Thursday, November 27, 2014

Book Write-Up: The Centurion's Wife

Janette Oke and Davis Bunn.  The Centurion’s Wife.  Minneapolis: Bethany House Publishers, 2009.

I know Janette Oke as the author of the Love Comes Softly series.  Michael Landon, Jr. made these books into movies for the Hallmark Channel.  Katherine Heigl starred in the first two.

The Centurion’s Wife is the first book of the Acts of Faith series.  I could not find the second book of the series in the library, but the third book is there.  It looks like the story in the third book can stand on its own, so I may read it sometime.

The Centurion’s Wife focuses on Leah and Alban, a centurion for Rome.  Leah is a relative of Pontius Pilate, the Roman prefect of Judea.  Her father was a Gentile, and her mother was a Jew who forsook her heritage.  Leah’s father lost everything, bringing shame on the family and the enslavement of some of his daughters.  Leah is now a servant in Pilate’s residence.

Alban is a centurion for Rome, but he was originally from Gaul.  He is a fair-minded man, one who cares about the lives of his men.  Moreover, he is the centurion whose slave Jesus healed in the Gospels (Matthew 8; Luke 7).  While some have argued that the relationship between the centurion and his slave was homosexual, The Centurion’s Wife depicts it more as paternal: Alban learned to love from his slave, but Alban’s love for the slave is rather paternal.  Alban has a reputation as a God-fearer, one who believes in the God of Israel but does not fully embrace Judaism, but, actually, he does not know what he believes.  He wants to marry Leah, but she and others in Pilate’s family suspect that this is for his own professional advancement, since marrying into Pilate’s prominent family can lead to such advantages.

Pilate and Herod Antipas arrange a test for Alban and Leah: they are to gather information about a sect whose prophet was recently crucified, and whom the sect claims was risen from the dead.  This prophet, of course, is Jesus.  Pilate wonders if this sect desires political revolution against Rome, and intends to exploit the empty tomb to rally the Jewish people.  In the course of her investigation, Leah becomes close to some of the women in the Christian sect, who are fully aware of who she is and why she is there, yet welcome her anyway.  Meanwhile, Alban is questioning Joseph of Arimathea, Caiaphas the priest, and the Roman soldiers who guarded Jesus’ tomb.  While the empty tomb is one factor that influences Alban to believe in Jesus as the Messiah, Leah and Alban are also drawn to what Jesus represents: a kingdom of love.

Alban also has to deal with his share of political intrigue, as Herod Antipas secretly helps the Parthians, the enemies of Rome.

The book reminded me of The Robe, a book by Lloyd Douglas that was made into a movie.  In The Robe, a Roman tribune learns more about Jesus through interaction with people Jesus impacted.  Some have said that fans of The Robe will enjoy the Acts of Faith series.

In terms of historical accuracy—-and by this I am not asking if there was a historical Alban, but rather if the book coincides with what historians say about the time period—-I would say that the book is all right.  Bunn states that he received historical information from a rabbi while he was in Israel, and, while I would prefer for the reading of scholarly sources to supplement that, the book was all right, historically-speaking.  Skeptics may dispute that Christianity in the first century was significantly on the radar of people in power, as is depicted in the book, but I was interested in how the book actually presented the situation: those in power had vague knowledge about Jesus and the empty tomb, and, as far as they were concerned, Jesus’ disciples may very well have stolen Jesus’ body!  It was when Alban and Leah researched the issue and looked inside of the Jesus movement that they came to believe in Jesus.  One Amazon reviewer questioned whether someone who was Alban’s age—-in his twenties—-would have been a centurion, since the minimum age was supposedly thirty; however, some have questioned whether this requirement was iron-clad (see the discussion here, but, unfortunately, I do not see too many references to primary sources).  Something on page 127 caught my eye: I read there that Judea was originally under the control of the regional governor in Syria, but that Emperor Tiberius changed that and made Judea a full Roman province, with Pilate as its prelate, to avoid a revolt.  I do not know about every single detail there, but, after Judea’s ethnarch Herod Archelaus was banished, Quirinius, legate governor of Syria, was given authority over Judea, which could be why he is mentioned in Luke 2:2 (see here).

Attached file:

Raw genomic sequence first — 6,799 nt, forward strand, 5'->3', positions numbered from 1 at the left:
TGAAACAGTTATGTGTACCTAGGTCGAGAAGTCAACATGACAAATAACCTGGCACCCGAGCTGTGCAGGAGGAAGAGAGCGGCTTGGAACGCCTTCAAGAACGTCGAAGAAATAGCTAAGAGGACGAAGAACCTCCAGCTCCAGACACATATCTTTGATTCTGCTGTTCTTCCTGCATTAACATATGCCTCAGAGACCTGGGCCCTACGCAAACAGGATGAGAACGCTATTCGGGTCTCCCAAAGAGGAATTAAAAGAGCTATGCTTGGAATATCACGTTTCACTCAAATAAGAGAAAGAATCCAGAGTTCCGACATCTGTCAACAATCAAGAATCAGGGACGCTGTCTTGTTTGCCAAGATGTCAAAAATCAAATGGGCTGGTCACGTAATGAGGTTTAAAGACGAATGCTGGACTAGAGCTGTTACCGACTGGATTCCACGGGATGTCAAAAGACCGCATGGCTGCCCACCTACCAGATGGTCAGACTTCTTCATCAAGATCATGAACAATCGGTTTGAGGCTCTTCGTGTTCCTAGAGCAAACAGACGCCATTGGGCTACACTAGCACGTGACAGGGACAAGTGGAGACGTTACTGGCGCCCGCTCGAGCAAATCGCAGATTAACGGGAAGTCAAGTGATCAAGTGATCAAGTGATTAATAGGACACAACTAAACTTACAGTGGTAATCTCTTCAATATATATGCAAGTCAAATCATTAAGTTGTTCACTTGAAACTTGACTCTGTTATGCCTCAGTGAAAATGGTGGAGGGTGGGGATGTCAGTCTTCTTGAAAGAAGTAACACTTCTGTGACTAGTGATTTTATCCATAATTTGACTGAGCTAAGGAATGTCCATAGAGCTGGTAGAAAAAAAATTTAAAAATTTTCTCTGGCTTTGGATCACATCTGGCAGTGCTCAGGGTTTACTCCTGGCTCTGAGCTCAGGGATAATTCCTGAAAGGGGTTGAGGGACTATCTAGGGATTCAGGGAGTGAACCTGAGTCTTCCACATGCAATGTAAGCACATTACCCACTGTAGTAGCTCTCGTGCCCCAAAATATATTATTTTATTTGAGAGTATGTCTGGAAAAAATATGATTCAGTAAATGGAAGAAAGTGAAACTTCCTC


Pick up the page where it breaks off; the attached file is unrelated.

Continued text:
In The Centurion’s Wife, the Jesus movement is depicted as devoutly Jewish: it keeps the Sabbath and faithfully goes to the Temple.  This may resonate with seventh-day Sabbath keepers, Messianic Jews, or people who just like for the Jewish roots of Christianity to be acknowledged, even honored.  The book’s depiction of the Jewish people from the perspective of Alban is also noteworthy: they were under Roman political control, and yet they carried themselves with a princely dignity.  One part of the book may offend some readers: a slave flees to the Christian movement, becomes a Christian herself, and is told by the Christians to return to her master, since Christians are to spread the light of Christ until the Messiah returns.  In my opinion, there is a place for being a light for Christ wherever one is, for having a strength even in bad situations; I would not say that people should always remain in the same situation, though, especially if the situation is abusive.

Good read!

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